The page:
' I got it. I insist!' - words that warm the hearts of people everywhere following a great meal, an evening of music where the tickets are $ 75 a pop, or the price of an item in the checkout line when you find that you are on the shorts and a nice person waiting behind you springs for the difference. People are generous to a fault - for the most part.
People also tend to pay their own way in life - for the most part. If we can not afford something, we tend to save for it. However, Progressives tend to believe that taking money away from people who work and save and give that money to other people through Progressive initiatives is justice. Not really.
The people who live in wealthy suburbs worked and saved to live there and send their kids to schools there.
Some people live in a cycle of poverty and spiritless entitlement that is created by Progressive Programs that suck the soul out of people.
Some people get very, very wealthy by perpetuating this cycle of poverty and misery.
Allowing someone else to pay for something is a learned grace, for most us. It is part of the social gradus that our baby steps treat us to becoming full human beings. Often it is much more difficult to act graceful in allowing another to pay for something. Our pride often gets in the way.
There is no such grace, expected, or learned, in what passes for the Progressive entitlement industry. Government, to the Progressive, must generate as much capital to be wasted through bureaucracy and sinecure through 'social programs' as possible.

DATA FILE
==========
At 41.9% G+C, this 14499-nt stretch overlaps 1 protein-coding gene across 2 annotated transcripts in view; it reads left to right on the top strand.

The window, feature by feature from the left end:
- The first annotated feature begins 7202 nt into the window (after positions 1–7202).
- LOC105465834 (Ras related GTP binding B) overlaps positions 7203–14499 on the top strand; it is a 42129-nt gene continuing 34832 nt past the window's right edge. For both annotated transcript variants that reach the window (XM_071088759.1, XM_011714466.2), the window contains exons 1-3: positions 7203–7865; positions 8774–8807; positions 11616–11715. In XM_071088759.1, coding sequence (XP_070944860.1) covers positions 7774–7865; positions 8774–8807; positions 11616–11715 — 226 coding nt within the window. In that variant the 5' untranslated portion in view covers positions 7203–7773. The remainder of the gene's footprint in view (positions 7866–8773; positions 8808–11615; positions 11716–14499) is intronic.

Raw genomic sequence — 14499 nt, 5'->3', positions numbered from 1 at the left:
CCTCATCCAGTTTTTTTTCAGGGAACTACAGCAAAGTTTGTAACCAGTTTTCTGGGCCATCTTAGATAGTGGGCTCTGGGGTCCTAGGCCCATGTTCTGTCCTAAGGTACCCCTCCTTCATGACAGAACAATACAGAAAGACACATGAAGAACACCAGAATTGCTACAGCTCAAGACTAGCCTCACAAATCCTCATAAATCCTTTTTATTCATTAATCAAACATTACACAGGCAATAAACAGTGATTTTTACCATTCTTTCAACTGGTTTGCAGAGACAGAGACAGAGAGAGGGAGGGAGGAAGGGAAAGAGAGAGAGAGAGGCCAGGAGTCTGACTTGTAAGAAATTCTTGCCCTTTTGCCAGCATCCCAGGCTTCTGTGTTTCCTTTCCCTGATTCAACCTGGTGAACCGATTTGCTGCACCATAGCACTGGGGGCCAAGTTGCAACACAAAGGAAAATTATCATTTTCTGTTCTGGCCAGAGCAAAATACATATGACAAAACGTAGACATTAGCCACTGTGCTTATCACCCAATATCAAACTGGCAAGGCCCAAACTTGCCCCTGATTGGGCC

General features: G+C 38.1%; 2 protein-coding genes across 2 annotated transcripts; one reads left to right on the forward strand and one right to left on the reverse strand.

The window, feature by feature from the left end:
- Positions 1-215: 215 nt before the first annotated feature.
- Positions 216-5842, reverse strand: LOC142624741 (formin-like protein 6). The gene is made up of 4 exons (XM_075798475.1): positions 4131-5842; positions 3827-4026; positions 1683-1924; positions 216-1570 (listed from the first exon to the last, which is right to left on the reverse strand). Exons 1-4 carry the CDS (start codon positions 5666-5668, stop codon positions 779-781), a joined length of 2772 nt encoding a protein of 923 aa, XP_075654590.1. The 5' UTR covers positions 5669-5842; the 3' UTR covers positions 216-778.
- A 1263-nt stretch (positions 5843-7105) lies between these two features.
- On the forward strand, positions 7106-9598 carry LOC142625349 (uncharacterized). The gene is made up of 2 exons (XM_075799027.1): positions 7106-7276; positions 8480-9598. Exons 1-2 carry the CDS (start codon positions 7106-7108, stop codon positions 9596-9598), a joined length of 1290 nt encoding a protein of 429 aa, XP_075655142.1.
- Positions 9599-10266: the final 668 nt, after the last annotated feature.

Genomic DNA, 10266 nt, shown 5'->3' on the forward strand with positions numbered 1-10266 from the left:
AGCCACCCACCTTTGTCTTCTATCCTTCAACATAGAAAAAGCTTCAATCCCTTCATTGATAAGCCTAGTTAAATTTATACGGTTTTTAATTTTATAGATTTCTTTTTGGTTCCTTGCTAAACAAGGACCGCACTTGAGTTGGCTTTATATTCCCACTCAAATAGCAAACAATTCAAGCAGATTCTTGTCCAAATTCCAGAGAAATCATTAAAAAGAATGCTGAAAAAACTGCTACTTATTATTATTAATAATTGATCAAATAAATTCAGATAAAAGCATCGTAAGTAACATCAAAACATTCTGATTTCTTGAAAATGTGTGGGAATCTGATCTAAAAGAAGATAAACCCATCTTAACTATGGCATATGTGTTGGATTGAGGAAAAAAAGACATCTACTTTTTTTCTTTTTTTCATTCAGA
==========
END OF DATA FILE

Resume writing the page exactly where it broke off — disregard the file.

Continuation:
The Public Education Industry, which combines Teachers Unions, lawyers, lobbyists, academics, community activists, tin-horn politicians, school service industries ( food, busing, supplies, storage, security & etc.) and the monstrously obese school management system devours taxes like a celebrity off of Jenny Craig.
Rev./Senator James Meeks plans to bus 'thousands' of truant Chicago Public School children to wealthy north suburban Winneta and Northfield, IL in order to enroll students from Chicago and possibly the south suburbs to highlight what People for the American Way and other Progressive deep thinkers perceive to be a social justice issue - inequity in school funding. Meeks 'wants the world to compare New Trier's average 27.1 ACT score and 95 percent graduation rate with 70 percent graduating from college with a bachelor's degree with his Chicago district: a high school dropout rate averaging 63 percent and only six of 100 of those who go on to college graduating with a bachelor's degree.
"I am sure there are a lot of factors, but the main difference is funding," Meeks said. "New Trier received $17,000 per student, and a high school in my district received $10,000 per student. I believe that the state has an obligation in property-poor schools to make up the gap."
From this effort, Meeks said he hopes to team up with the North Shore communities to find solutions to the inequality problem in education.
"I think they would have want to help out us figure this out. Because I think people who live in Winnetka and Evanston, I think they would understand this issue. We want to team up and take a stand, to write letters, to call on the government, to fix the problems," Meeks said."
According to People for the American WayHowever, Illinois only pays about 36 percent of all school expenses, far below the national average of 50 percent. The state relies heavily on local property taxes, and on average, local property taxpayers fund about 53 percent of school expenses. The remaining 10 percent or so comes from federal aid.